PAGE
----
Malta sits in the middle of the crossroads of the Mediterranean being mid-way between Sicily and North Africa. It has played host to numerous civilizations which gives this island a unique culture. It is a blend of Arab, Byzantine and European cultures even with its own unique language. The island is blessed with the one of the Mediterranean’s largest natural harbors in the capital city of Valletta. The port is ringed by a number of massive fortifications with some dating back to the eleventh century.
Where Your Ship Docks – There are almost a dozen docking areas around Valletta harbor with several cruise ship docking areas being miles apart. Generally there aren’t anything you would call a cruise terminal but inside the security area at the docks there often are shops and public facilities. All docking areas allow walking out.
Transportation – Driving in the city is problematic, especially when it comes to negotiating tight corners and one-way streets and horrific rush hours. Parking is also limited, because in addition to the resident population, many Maltese drive into the city for business.
Buses are frequent with extensive routes. Fare is 2€ per trip but there is a “12 Single Day Journey” card for 15€ that can be shared by several people. While there is an unlimited tourist pass, unfortunately the shortest length is 7 days. There is also a circular bus route around the central city and harbor that serves all the docks. Look for buses with Kalkara Progress – Valletta markings. Tickets can be purchased from the Bus Driver on all these Buses. These Cash Tickets are Single Journey tickets that can be used to get to any destination within two hours, including interchanging. Rates vary between Summer and Winter months. Multi-day cards can be purchased at Sales and Information Offices and other leading outlets, and can be used immediately.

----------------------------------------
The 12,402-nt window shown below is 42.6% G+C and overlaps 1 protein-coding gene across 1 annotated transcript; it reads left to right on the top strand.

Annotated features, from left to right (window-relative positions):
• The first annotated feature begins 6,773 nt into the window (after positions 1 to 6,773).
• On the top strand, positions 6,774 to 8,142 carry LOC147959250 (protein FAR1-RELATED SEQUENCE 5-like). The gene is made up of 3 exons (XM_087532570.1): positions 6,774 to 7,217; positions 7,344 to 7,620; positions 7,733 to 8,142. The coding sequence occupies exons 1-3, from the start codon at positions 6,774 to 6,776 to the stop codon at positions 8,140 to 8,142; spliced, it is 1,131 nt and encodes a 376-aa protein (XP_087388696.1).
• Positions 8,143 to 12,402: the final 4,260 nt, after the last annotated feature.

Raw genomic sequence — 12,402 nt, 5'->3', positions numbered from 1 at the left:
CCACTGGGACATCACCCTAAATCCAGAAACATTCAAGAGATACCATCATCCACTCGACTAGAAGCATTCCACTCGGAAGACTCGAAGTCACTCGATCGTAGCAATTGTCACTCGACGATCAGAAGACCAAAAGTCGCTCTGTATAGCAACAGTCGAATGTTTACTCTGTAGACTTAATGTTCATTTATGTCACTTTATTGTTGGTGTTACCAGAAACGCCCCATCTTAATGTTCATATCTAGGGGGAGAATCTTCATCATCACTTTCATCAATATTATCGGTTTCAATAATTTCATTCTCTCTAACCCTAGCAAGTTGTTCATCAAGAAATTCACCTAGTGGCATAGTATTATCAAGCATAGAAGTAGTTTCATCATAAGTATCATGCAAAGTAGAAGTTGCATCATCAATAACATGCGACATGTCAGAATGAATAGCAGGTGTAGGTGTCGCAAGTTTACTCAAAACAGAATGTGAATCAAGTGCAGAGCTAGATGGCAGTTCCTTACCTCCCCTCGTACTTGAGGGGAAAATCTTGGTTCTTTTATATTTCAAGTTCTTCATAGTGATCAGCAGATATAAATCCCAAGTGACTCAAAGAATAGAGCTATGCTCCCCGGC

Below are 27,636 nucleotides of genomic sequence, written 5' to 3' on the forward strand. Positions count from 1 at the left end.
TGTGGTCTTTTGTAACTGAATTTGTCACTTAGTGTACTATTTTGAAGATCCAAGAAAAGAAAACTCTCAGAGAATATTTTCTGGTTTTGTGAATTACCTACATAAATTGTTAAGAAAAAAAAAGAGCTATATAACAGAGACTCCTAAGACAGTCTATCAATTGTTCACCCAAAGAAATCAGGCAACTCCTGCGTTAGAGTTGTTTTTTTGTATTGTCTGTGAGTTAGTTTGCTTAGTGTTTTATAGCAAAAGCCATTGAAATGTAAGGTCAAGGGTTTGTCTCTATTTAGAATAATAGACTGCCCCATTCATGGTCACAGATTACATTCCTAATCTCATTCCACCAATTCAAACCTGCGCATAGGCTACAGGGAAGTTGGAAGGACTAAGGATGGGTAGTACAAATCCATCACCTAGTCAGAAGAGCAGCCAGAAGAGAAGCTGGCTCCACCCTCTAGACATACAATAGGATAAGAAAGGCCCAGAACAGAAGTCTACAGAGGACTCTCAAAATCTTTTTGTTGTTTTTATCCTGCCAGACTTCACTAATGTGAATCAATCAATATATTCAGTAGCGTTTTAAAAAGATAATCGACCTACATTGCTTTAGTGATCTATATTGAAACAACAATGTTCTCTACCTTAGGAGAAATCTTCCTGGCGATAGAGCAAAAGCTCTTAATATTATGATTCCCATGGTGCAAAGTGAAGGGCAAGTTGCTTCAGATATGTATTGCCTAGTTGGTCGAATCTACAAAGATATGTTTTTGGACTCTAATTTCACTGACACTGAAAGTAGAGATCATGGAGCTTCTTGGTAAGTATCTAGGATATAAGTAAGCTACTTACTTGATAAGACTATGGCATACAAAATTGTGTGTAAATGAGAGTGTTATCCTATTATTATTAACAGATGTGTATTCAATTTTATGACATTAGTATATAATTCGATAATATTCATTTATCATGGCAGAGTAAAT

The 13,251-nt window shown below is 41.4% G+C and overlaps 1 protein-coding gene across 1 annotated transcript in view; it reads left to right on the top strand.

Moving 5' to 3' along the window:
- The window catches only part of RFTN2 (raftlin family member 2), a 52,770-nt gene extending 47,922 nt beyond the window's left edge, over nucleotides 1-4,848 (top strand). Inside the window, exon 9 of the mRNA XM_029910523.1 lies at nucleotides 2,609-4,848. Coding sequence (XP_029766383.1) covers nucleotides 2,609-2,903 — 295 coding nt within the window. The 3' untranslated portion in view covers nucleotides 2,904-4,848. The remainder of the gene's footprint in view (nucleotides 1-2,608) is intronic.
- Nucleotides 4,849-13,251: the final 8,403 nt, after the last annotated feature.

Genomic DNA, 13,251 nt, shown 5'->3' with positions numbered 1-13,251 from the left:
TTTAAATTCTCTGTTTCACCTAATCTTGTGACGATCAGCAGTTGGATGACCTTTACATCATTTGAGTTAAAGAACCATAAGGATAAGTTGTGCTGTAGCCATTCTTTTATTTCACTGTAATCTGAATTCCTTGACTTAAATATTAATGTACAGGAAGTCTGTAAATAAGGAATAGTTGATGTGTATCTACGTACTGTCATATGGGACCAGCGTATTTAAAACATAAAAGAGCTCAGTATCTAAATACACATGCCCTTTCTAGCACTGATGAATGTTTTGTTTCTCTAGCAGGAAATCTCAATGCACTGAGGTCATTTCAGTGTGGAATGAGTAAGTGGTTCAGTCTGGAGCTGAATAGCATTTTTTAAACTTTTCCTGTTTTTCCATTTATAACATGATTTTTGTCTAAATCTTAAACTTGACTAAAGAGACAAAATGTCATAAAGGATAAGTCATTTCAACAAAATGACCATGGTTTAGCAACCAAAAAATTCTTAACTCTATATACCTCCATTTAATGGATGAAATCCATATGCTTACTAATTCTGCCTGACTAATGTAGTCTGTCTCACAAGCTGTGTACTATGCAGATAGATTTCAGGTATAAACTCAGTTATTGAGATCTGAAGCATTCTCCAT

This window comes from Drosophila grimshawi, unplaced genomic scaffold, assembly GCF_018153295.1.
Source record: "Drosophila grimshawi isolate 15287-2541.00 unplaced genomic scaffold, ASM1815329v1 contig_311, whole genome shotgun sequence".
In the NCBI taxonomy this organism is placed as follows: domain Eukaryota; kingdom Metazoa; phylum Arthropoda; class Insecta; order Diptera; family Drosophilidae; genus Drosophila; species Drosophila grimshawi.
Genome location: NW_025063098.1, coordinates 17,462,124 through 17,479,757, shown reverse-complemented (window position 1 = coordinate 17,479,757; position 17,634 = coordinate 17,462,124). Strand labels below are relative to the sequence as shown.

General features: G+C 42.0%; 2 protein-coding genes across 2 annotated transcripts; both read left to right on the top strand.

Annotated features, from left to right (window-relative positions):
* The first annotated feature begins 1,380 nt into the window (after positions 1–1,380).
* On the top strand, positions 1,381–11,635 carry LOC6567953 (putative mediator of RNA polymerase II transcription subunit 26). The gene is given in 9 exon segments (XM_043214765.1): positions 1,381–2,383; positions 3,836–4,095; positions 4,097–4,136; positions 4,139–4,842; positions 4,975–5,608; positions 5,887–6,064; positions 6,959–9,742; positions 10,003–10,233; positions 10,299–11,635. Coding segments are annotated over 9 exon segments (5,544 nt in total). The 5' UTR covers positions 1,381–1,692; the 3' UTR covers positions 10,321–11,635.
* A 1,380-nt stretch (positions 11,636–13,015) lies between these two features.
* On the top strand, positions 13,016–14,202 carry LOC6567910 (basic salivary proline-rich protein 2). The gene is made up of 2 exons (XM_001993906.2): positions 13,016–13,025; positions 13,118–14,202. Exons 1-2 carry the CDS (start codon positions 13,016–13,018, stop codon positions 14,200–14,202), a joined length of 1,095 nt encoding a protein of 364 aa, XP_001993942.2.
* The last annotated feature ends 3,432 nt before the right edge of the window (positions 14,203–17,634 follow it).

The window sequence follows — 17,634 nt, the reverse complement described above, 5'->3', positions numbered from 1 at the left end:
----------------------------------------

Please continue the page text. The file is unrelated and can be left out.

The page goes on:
Currency – Malta uses the Euro and generally other currencies are not accepted. Most major credit cards are accepted and there are numerous ATM machines.
History – Malta has been occupied for about 5,000 years but became a pawn of numerous empires in the the Middle Ages when it became a crossroads in the Byzantine-Arab Wars. Invaded by the Arabs, who introduced new agricultural methods to the island. The Arabs also introduced the Siculo-Arabic language. The language is the basis of current-day Maltese.
The Normans took control of Malta around 1091, and were welcomed by the Christian population. At that time the Maltese islands became part of the Kingdom of Sicily, which encompassed half of Italy.
In 1530 the Order of Knights of St John or the Knights of Malta expanded to the island and ruled until 1798, building the present-day capital city Valletta.
The Sovereign Military Order of Malta, commonly referred to as the Knights of Malta, is a Catholic religious order, known for their military, chivalric and noble creed.
The Knights changed the face of the island building hospitals, increasing trade and erected massive fortifications. During the period of the Knights they defended Malta and held out for months during terrible fighting and huge assaults by the Ottoman army, in what is known as The Great Siege of 1565.
In 1798 Napoleon conquered the island, removing the Knights from power. In the six days after the victory a civil code was created for Malta. Slavery was abolished,Turkish slaves were freed and Napoleon himself created a primary and secondary education system.
The British Throne took over Malta after Napoleon and ruled the islands for the next 160 years.
Attractions – The Museum of Archaeology in Valletta houses an exceptional collection of prehistoric artifacts. The War Museum at Fort St. Elmo is home to a Sunday military parade in period costumes and the capital is home to the impressive Knights of Malta Grand Master’s Palace and St. John’s Co-cathedral.
With 7,000 years of history, there is much to see from megalithic sites, underground catacombs, churches and forts. Interactive walkthrough and multimedia attractions offer an overview of Malta’s history in under an hour. They’re interesting and a great way to learn the significance of what visitors will later be looking at.
The picturesque southern fishing village of Marsaxlokk and neighboring resort town of Marsascala are also worthy of a visit.
The island of Malta is blessed with the one of the Mediterranean’s largest natural harbors in the capital city of Valletta. The port is ringed by a number of massive fortifications with some dating back to the eleventh century
Links To Additional Information